As you can see, Gio ran with the opportunities and performed very well in most spots in the batting order, posting at least a .340 OBP in all but 2 spots. I wouldn’t be surprised if Urshela starts the year with a higher spot in the batting order and is another player I would expect to have plenty of RBI chances in the Yankee lineup, especially when Giancarlo Stanton and Aaron Judge return fully healthy.
The third base position is very deep in fantasy. Urshela currently ranks as the 23rd third baseman according to CBS Sports, which explains the late-round projection. But I think Urshela can be a steal for your fantasy team. First of all, anyone in the Yankee lineup has some value. There are a lot of great hitters in the Yankee’s lineup and with Yankee stadium being a hitter’s park, you can’t overlook those two elements when thinking about drafting Gio.
When you draft Urschela, you get a great value for a late-round pick. Someone who you can plug into one of your corner infield spots who is going to hit for average, between 20-25 home runs, and get a lot of RBI chances. He will very likely outperform his 3B #23 ranking. Don’t think you could ask for much more out of one of your final few picks.
Max Fried, Atlanta Braves. ADP: Round 12-13
In 2019, it was Mike Soroka who was getting all of the buzz coming out of the Atlanta rotation, but I think that lefty Max Fried is someone who’s ready to break out onto the scene. Max Fried took his first full season in the majors and produced a fine 17-6 record with a 4.02 ERA as the Braves third starter. Not without his flaws however as Fried’s 20.2% HR/FB rate was the 2nd highest in baseball. We are in the era of juiced baseballs, and home runs are leaving at a rate we have never seen before.
To combat this uptick in round-trippers, you’ve either got to keep the ball on the ground or produce some swing and misses. Luckily, Fried is quite good at both of those metrics. Max produced recorded a top-five groundball rate and his 11.5% Swinging Strike rate ranked 25th per FanGraphs leaderboards. It is hidden variables like these that earned Fried with an xFIP of 3.32; good enough for the 9th best mark in baseball. Ahead of arms like Walker Buehler, Luis Castillo, Jack Flaherty, and teammate Mike Soroka. xFIP of course is a measure that determines what a pitchers ERA should have been based more so on player’s skill instead of the defense behind him.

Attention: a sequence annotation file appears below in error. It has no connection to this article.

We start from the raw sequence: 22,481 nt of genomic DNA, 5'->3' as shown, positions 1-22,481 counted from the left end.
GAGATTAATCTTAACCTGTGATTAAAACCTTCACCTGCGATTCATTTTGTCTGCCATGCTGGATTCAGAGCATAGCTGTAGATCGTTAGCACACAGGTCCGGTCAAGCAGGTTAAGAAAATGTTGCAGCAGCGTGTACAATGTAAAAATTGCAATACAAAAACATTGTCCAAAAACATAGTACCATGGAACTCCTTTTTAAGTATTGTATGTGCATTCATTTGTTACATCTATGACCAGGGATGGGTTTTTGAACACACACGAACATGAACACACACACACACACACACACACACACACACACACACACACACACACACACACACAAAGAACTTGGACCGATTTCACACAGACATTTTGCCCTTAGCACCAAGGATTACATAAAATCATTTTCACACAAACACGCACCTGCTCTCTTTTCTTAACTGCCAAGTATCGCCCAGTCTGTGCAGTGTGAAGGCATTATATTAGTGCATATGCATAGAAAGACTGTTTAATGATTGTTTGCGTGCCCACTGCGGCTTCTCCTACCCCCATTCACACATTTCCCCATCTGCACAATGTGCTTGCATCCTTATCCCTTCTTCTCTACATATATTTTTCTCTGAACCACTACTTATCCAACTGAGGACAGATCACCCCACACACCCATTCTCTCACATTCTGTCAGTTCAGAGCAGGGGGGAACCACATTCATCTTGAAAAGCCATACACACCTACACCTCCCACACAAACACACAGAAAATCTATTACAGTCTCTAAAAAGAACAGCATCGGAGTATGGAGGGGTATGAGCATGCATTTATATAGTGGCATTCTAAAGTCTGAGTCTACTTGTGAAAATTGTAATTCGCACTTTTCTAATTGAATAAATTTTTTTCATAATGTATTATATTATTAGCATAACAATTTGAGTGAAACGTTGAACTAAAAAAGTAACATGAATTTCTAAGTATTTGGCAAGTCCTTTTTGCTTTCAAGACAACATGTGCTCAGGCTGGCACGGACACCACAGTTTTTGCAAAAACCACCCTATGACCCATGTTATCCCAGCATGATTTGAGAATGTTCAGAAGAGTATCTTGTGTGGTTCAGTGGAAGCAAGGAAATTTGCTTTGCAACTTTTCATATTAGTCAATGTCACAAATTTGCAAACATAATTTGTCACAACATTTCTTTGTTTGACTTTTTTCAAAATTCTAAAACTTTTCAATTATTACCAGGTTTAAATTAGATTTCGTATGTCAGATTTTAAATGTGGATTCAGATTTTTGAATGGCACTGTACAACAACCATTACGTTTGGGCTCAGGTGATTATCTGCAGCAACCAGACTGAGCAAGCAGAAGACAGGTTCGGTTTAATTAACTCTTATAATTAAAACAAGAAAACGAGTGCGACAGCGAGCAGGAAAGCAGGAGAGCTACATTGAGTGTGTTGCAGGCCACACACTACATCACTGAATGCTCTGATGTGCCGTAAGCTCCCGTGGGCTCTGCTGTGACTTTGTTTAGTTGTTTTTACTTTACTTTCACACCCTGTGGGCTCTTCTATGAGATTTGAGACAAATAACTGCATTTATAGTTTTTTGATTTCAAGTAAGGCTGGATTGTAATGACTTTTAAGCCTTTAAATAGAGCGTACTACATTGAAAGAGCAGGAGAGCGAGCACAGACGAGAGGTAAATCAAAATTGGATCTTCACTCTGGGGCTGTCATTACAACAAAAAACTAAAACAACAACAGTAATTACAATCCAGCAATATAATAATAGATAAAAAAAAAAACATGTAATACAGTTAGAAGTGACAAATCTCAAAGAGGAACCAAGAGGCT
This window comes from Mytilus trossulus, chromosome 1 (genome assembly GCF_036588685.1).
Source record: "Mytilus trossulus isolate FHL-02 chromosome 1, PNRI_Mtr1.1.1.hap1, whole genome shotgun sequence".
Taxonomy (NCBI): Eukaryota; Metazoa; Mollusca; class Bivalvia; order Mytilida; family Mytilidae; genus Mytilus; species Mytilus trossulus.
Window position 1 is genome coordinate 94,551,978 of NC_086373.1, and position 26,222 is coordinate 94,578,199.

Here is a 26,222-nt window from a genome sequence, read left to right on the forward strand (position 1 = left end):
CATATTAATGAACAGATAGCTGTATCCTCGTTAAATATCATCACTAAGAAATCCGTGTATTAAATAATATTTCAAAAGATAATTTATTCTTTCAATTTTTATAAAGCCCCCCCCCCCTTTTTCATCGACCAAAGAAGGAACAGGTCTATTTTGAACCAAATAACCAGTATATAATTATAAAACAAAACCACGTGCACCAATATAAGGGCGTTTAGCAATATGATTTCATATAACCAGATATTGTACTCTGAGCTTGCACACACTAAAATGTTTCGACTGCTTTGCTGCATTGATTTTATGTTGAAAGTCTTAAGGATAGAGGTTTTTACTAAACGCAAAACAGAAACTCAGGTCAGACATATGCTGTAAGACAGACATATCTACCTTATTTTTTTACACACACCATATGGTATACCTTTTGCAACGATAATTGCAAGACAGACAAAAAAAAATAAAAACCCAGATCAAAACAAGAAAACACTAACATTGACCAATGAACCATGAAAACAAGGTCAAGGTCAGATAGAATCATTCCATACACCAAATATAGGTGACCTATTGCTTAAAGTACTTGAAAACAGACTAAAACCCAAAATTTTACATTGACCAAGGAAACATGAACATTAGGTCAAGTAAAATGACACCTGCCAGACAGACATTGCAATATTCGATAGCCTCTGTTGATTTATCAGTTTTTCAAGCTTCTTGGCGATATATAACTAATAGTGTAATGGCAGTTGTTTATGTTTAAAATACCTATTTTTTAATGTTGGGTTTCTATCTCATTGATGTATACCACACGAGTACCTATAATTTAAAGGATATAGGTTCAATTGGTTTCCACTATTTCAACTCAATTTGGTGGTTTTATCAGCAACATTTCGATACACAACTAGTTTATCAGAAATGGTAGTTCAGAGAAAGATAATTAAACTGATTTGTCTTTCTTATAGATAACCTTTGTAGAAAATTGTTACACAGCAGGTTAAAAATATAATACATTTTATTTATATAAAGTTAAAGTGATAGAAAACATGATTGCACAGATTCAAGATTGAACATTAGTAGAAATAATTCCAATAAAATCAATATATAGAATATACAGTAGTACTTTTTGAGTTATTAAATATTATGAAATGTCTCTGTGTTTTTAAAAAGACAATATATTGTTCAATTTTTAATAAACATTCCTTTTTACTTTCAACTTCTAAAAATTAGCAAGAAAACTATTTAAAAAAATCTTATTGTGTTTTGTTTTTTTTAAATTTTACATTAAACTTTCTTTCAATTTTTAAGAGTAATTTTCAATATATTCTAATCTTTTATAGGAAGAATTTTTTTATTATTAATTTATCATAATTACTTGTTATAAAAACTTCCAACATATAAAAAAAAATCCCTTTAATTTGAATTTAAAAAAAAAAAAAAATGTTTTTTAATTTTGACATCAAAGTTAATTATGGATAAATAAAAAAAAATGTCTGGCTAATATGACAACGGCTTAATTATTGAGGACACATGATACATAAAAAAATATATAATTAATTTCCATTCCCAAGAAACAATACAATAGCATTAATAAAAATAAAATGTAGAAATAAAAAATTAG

There are rumors going around that Fried is trying to develop a change-up to help keep batters honest. I think the addition of Cole Hamels, who throws a tremendous change-up, to the Braves rotation could really help with the development of this pitch.
Should Fried be able to bring down his HR/FB rate, he could really turn into a pitcher to watch in Atlanta. I like Fried to be targeted as a mid-round pick as someone who can produce like a #2 fantasy pitcher. The Braves should be good again this year and should provide him with plenty of run support. If he can continue to improve upon his high strikeout and ground ball ratios, there no reason he can’t repeat as a 15-20 win pitcher.